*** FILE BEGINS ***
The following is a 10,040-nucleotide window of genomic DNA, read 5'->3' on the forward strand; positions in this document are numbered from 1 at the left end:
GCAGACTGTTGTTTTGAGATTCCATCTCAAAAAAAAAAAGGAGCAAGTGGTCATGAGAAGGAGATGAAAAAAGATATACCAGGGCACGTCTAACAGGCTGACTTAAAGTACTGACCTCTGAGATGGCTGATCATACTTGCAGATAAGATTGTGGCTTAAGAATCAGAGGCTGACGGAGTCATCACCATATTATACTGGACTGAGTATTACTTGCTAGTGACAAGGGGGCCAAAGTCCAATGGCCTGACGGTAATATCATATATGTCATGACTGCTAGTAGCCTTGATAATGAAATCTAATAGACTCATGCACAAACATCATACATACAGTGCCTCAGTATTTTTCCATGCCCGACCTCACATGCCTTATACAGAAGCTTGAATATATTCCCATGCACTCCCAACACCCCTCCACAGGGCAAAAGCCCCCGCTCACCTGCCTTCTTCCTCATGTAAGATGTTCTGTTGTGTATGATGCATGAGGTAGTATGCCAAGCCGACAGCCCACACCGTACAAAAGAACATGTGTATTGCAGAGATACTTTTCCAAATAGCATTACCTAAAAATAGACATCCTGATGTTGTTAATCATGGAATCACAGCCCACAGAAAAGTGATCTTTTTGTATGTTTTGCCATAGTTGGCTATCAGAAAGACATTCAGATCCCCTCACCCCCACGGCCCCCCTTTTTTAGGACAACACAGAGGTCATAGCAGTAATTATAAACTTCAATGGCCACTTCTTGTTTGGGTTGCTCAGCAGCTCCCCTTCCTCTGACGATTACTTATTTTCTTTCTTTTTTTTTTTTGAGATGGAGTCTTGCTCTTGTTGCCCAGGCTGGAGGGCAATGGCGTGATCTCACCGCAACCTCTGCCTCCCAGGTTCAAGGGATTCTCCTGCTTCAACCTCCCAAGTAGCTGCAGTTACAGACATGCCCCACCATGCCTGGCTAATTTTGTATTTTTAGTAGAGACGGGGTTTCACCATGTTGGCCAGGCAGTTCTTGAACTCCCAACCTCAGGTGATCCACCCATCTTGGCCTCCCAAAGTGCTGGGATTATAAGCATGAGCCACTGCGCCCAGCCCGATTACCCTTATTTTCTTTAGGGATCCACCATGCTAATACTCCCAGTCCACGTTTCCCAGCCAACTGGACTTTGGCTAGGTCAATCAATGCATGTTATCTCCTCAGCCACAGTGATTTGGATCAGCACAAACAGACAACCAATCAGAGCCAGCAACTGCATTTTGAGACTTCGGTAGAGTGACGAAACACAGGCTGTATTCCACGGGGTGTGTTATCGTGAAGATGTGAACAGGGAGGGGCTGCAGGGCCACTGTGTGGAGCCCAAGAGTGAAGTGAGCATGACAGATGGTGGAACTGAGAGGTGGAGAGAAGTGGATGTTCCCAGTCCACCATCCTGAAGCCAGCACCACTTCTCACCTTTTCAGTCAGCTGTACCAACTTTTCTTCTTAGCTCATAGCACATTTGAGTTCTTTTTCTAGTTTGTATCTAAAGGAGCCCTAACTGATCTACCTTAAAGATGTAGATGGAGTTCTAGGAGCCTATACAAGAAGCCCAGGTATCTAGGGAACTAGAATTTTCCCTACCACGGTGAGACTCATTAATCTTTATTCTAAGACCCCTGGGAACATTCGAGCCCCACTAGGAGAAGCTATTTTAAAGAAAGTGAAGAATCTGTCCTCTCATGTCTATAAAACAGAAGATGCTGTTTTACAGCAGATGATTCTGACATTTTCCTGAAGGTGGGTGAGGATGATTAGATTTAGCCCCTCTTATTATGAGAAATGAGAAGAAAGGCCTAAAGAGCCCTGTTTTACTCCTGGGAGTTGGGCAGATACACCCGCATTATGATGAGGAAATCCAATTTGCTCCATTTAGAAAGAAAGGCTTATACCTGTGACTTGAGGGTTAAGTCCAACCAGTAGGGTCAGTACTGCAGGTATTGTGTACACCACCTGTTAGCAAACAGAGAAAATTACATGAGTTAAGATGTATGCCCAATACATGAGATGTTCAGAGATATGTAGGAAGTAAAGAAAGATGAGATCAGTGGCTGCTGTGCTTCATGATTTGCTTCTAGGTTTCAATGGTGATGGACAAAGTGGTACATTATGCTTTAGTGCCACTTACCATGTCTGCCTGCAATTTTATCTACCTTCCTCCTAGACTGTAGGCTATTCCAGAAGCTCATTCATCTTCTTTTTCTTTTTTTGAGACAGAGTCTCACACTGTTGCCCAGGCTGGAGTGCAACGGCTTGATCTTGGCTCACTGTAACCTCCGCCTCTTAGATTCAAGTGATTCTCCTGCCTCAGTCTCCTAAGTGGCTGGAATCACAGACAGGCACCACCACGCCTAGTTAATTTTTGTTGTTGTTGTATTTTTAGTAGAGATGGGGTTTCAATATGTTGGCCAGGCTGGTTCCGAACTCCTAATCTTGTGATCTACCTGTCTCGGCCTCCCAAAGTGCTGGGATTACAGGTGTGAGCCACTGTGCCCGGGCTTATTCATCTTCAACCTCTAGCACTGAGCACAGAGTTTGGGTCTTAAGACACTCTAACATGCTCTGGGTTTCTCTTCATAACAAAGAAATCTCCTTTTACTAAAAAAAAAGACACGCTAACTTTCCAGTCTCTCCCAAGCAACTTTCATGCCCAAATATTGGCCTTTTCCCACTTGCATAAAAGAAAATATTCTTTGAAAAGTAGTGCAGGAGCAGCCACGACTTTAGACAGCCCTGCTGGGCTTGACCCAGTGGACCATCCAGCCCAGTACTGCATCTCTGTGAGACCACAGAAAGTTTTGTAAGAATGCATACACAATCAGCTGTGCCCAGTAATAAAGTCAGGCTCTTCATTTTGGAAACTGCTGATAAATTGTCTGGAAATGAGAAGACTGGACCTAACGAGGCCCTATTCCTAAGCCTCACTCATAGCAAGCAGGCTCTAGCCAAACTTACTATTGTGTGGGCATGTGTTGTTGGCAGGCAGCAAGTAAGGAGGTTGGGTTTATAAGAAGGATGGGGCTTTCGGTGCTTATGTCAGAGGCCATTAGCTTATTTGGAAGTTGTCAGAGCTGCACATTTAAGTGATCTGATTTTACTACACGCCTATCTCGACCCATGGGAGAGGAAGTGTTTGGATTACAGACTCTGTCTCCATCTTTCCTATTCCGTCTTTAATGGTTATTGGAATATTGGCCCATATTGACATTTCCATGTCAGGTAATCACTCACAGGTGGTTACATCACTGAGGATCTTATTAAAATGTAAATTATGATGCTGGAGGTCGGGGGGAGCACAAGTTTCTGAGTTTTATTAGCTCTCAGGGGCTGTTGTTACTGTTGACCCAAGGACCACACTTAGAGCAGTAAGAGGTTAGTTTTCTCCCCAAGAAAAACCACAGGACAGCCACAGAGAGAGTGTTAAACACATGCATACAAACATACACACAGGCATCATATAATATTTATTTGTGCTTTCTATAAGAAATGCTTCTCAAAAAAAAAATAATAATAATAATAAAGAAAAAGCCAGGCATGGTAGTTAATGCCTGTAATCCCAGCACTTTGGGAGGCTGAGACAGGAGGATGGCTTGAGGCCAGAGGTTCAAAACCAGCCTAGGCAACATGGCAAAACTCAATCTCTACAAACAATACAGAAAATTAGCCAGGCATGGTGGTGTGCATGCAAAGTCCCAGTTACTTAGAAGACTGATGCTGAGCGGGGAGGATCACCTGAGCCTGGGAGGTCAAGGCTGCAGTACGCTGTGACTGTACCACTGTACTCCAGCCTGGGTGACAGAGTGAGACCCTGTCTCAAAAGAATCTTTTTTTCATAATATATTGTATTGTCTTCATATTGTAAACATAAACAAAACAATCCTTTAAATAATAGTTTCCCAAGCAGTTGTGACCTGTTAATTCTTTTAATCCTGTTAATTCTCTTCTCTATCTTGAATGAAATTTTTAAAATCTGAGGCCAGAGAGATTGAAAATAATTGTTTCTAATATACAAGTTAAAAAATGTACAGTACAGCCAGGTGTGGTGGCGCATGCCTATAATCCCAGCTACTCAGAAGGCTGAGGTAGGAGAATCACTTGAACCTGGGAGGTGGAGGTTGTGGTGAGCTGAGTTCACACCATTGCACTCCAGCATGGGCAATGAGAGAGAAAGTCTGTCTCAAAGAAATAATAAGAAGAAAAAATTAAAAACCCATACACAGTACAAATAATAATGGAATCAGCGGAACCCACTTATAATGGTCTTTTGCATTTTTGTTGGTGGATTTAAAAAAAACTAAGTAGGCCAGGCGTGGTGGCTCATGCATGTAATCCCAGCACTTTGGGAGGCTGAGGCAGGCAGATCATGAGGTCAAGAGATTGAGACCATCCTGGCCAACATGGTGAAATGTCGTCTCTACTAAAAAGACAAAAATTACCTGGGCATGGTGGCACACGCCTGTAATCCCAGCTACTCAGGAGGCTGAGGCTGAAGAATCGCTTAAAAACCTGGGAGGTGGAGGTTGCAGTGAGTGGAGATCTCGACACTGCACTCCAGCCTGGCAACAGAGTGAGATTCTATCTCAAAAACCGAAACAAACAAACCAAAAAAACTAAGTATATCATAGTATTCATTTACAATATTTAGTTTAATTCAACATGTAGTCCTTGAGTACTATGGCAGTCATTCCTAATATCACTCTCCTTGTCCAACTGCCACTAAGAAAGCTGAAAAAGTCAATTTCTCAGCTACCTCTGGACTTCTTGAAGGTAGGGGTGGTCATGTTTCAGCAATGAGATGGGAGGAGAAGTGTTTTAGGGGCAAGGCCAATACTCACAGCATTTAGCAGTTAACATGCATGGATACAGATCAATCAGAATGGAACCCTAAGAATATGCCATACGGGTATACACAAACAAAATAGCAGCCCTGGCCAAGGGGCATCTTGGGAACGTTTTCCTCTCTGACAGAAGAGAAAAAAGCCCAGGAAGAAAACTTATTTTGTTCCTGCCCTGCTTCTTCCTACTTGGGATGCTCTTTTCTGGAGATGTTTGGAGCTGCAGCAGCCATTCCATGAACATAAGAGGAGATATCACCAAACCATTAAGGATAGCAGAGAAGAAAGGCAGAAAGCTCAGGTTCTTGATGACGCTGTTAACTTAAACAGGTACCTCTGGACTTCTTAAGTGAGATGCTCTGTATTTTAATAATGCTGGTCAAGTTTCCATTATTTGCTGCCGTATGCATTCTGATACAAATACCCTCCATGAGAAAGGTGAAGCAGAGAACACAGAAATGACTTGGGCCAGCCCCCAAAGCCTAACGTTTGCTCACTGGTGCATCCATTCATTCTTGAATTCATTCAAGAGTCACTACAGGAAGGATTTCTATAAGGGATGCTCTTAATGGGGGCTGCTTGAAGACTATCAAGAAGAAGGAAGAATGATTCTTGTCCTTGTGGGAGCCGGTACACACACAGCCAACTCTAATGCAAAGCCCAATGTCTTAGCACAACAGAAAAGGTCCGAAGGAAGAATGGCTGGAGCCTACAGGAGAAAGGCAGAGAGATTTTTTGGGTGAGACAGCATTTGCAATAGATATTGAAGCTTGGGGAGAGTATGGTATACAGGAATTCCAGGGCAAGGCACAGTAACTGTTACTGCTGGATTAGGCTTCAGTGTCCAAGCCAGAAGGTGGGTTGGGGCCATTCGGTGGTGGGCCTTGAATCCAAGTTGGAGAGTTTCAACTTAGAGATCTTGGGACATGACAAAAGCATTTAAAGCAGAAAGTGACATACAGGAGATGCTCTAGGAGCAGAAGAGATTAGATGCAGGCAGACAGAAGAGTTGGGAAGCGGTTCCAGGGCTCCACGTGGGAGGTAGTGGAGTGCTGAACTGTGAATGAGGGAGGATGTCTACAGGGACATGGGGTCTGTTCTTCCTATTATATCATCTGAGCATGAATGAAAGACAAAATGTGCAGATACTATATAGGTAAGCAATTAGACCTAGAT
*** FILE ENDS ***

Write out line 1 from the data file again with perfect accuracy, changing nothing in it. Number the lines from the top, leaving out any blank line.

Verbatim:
The following is a 10,040-nucleotide window of genomic DNA, read 5'->3' on the forward strand; positions in this document are numbered from 1 at the left end: